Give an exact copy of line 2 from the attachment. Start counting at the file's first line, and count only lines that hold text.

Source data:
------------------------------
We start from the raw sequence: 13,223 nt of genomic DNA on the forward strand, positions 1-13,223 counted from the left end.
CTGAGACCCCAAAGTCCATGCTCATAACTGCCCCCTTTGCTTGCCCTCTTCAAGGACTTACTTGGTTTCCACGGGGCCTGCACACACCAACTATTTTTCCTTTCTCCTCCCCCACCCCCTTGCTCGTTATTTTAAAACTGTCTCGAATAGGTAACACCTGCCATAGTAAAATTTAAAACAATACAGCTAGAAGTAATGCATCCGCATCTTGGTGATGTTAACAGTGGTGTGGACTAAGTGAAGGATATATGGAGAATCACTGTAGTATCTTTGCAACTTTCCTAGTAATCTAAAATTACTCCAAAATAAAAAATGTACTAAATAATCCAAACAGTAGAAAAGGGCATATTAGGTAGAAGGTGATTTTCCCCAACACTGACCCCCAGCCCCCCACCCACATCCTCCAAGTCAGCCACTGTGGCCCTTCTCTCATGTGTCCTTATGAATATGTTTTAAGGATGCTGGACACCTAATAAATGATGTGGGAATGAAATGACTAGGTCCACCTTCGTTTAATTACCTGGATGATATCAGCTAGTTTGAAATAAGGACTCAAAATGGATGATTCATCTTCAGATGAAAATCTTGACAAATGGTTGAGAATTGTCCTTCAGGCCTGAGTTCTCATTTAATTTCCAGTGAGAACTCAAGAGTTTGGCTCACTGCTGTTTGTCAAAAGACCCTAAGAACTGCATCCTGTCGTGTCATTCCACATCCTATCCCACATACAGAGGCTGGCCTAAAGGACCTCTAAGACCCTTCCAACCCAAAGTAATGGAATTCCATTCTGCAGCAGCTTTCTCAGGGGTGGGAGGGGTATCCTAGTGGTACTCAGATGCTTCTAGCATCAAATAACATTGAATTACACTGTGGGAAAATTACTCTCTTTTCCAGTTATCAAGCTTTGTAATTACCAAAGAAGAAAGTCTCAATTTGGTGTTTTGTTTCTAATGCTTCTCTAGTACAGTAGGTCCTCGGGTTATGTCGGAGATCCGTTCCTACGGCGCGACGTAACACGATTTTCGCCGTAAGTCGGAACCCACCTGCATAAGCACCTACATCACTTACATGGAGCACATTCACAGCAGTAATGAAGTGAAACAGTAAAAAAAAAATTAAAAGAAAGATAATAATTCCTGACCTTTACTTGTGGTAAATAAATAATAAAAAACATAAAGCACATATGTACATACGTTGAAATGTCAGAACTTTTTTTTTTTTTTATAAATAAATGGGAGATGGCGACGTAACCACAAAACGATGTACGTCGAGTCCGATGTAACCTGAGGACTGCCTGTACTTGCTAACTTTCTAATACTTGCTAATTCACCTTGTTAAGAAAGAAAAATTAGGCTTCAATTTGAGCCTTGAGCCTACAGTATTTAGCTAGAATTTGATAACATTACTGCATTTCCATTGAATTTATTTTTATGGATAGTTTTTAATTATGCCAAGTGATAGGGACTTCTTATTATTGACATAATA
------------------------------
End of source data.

CTGAGACCCCAAAGTCCATGCTCATAACTGCCCCCTTTGCTTGCCCTCTTCAAGGACTTACTTGGTTTCCACGGGGCCTGCACACACCAACTATTTTTCCTTTCTCCTCCCCCACCCCCTTGCTCGTTATTTTAAAACTGTCTCGAATAGGTAACACCTGCCATAGTAAAATTTAAAACAATACAGCTAGAAGTAATGCATCCGCATCTTGGTGATGTTAACAGTGGTGTGGACTAAGTGAAGGATATATGGAGAATCACTGTAGTATCTTTGCAACTTTCCTAGTAATCTAAAATTACTCCAAAATAAAAAATGTACTAAATAATCCAAACAGTAGAAAAGGGCATATTAGGTAGAAGGTGATTTTCCCCAACACTGACCCCCAGCCCCCCACCCACATCCTCCAAGTCAGCCACTGTGGCCCTTCTCTCATGTGTCCTTATGAATATGTTTTAAGGATGCTGGACACCTAATAAATGATGTGGGAATGAAATGACTAGGTCCACCTTCGTTTAATTACCTGGATGATATCAGCTAGTTTGAAATAAGGACTCAAAATGGATGATTCATCTTCAGATGAAAATCTTGACAAATGGTTGAGAATTGTCCTTCAGGCCTGAGTTCTCATTTAATTTCCAGTGAGAACTCAAGAGTTTGGCTCACTGCTGTTTGTCAAAAGACCCTAAGAACTGCATCCTGTCGTGTCATTCCACATCCTATCCCACATACAGAGGCTGGCCTAAAGGACCTCTAAGACCCTTCCAACCCAAAGTAATGGAATTCCATTCTGCAGCAGCTTTCTCAGGGGTGGGAGGGGTATCCTAGTGGTACTCAGATGCTTCTAGCATCAAATAACATTGAATTACACTGTGGGAAAATTACTCTCTTTTCCAGTTATCAAGCTTTGTAATTACCAAAGAAGAAAGTCTCAATTTGGTGTTTTGTTTCTAATGCTTCTCTAGTACAGTAGGTCCTCGGGTTATGTCGGAGATCCGTTCCTACGGCGCGACGTAACACGATTTTCGCCGTAAGTCGGAACCCACCTGCATAAGCACCTACATCACTTACATGGAGCACATTCACAGCAGTAATGAAGTGAAACAGTAAAAAAAAAATTAAAAGAAAGATAATAATTCCTGACCTTTACTTGTGGTAAATAAATAATAAAAAACATAAAGCACATATGTACATACGTTGAAATGTCAGAACTTTTTTTTTTTTTTATAAATAAATGGGAGATGGCGACGTAACCACAAAACGATGTACGTCGAGTCCGATGTAACCTGAGGACTGCCTGTACTTGCTAACTTTCTAATACTTGCTAATTCACCTTGTTAAGAAAGAAAAATTAGGCTTCAATTTGAGCCTTGAGCCTACAGTATTTAGCTAGAATTTGATAACATTACTGCATTTCCATTGAATTTATTTTTATGGATAGTTTTTAATTATGCCAAGTGATAGGGACTTCTTATTATTGACATAATA